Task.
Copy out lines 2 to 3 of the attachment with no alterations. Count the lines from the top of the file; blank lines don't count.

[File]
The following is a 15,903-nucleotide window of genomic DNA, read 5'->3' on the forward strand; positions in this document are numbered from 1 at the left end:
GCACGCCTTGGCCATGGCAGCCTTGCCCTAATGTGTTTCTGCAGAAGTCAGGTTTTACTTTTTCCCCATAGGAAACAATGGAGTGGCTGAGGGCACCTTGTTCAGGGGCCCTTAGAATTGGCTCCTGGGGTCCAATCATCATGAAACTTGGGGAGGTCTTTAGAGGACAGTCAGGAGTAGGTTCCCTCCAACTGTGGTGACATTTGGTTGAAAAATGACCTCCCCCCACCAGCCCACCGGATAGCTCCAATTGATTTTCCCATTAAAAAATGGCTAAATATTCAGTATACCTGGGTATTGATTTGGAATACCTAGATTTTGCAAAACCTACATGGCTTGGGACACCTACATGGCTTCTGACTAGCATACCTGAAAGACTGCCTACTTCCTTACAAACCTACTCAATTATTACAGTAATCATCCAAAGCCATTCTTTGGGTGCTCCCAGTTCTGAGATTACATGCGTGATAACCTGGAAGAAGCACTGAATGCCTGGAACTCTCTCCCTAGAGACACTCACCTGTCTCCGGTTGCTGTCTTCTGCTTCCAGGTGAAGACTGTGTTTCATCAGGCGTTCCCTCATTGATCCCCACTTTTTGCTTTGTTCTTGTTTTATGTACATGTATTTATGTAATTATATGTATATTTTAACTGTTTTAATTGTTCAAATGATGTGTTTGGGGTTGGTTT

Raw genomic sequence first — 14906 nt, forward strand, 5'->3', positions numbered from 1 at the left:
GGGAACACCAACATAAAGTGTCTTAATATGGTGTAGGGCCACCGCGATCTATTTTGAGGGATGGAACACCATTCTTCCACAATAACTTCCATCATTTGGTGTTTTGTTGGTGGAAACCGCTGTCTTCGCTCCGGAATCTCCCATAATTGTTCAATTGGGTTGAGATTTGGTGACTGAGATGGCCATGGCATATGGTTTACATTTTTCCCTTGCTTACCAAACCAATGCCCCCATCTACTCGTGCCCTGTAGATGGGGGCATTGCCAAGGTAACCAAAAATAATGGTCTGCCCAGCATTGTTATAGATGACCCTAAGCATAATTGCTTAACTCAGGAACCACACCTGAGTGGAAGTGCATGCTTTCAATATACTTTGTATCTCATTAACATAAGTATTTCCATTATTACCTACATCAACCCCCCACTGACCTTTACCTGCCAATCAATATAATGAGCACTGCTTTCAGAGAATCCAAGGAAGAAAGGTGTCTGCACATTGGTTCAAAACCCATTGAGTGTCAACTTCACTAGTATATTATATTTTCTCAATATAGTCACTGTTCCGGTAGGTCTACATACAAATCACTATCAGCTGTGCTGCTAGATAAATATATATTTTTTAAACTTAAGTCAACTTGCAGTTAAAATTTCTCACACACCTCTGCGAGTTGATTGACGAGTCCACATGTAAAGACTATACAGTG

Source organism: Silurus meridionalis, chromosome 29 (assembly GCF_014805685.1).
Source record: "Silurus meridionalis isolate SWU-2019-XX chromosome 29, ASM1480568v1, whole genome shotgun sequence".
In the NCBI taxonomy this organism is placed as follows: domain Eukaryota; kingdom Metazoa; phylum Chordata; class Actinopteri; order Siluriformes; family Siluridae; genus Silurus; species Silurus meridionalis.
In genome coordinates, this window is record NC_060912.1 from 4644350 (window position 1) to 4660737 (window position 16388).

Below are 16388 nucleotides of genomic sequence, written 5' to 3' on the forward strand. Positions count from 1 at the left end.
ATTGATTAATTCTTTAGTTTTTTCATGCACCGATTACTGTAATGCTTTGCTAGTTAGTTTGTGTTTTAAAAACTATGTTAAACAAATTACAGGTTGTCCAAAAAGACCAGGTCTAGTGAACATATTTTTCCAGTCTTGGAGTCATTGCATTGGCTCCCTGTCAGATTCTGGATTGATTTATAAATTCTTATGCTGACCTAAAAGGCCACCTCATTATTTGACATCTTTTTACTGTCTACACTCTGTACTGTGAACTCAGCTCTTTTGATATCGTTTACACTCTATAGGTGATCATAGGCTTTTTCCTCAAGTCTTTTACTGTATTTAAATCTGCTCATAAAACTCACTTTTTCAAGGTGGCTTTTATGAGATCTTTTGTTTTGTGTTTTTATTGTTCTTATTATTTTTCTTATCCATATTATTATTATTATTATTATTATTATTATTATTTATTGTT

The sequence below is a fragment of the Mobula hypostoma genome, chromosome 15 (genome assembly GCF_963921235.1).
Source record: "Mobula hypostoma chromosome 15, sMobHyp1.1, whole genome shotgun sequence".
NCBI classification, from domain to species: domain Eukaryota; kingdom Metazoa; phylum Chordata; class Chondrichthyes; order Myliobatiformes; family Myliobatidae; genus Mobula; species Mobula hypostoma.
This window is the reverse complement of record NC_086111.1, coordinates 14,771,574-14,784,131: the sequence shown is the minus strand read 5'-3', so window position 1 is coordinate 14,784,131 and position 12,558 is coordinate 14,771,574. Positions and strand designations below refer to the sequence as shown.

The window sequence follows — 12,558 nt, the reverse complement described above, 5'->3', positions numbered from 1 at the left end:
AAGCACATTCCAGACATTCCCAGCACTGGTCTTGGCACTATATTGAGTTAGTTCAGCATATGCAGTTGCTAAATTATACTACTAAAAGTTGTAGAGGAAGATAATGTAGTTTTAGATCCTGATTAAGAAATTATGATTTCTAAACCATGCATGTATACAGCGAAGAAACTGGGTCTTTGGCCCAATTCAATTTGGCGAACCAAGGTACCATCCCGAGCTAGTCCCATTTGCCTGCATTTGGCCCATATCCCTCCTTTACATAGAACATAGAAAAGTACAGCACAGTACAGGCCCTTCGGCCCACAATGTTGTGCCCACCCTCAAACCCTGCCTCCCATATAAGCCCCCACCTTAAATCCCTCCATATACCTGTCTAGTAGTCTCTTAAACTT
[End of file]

GCACGCCTTGGCCATGGCAGCCTTGCCCTAATGTGTTTCTGCAGAAGTCAGGTTTTACTTTTTCCCCATAGGAAACAATGGAGTGGCTGAGGGCACCTTGTTCAGGGGCCCTTAGAATTGGCTCCTGGGGTCCAATCATCATGAAACTTGGGGAGGTCTTTAGAGGACAGTCAGGAGTAGGTTCCCTCCAACTGTGGTGACATTTGGTTGAAAAATGACCTCCCCCCACCAGCCCACCGGATAGCTCCAATTGATTTTCCCATTAAAAAATGGCTAAATATTCAGTATACCTGGGTATTGATTTGGAATACCTAGATTTTGCAAAACCTACATGGCTTGGGACACCTACATGGCTTCTGACTAGCATACCTGAAAGACTGCCTACTTCCTTACAAACCTACTCAATTATTACAGTAATCATCCAAAGCCATTCTTTGGGTGCTCCCAGTTCTGAGATTACATGCGTGATAACCTGGAAGAAGCACTGAATGCCTGGAACTCTCTCCCTAGAGACACTCACCTGTCTCCGGTTGCTGTCTTCTGCTTCCAGGTGAAGACTGTGTTTCATCAGGCGTTCCCTCATTGATCCCCACTTTTTGCTTTGTTCTTGTTTTATGTACATGTATTTATGTAATTATATGTATATTTTAACTGTTTTAATTGTTCAAATGATGTGTTTGGGGTTGGTTT

Raw genomic sequence first — 14906 nt, forward strand, 5'->3', positions numbered from 1 at the left: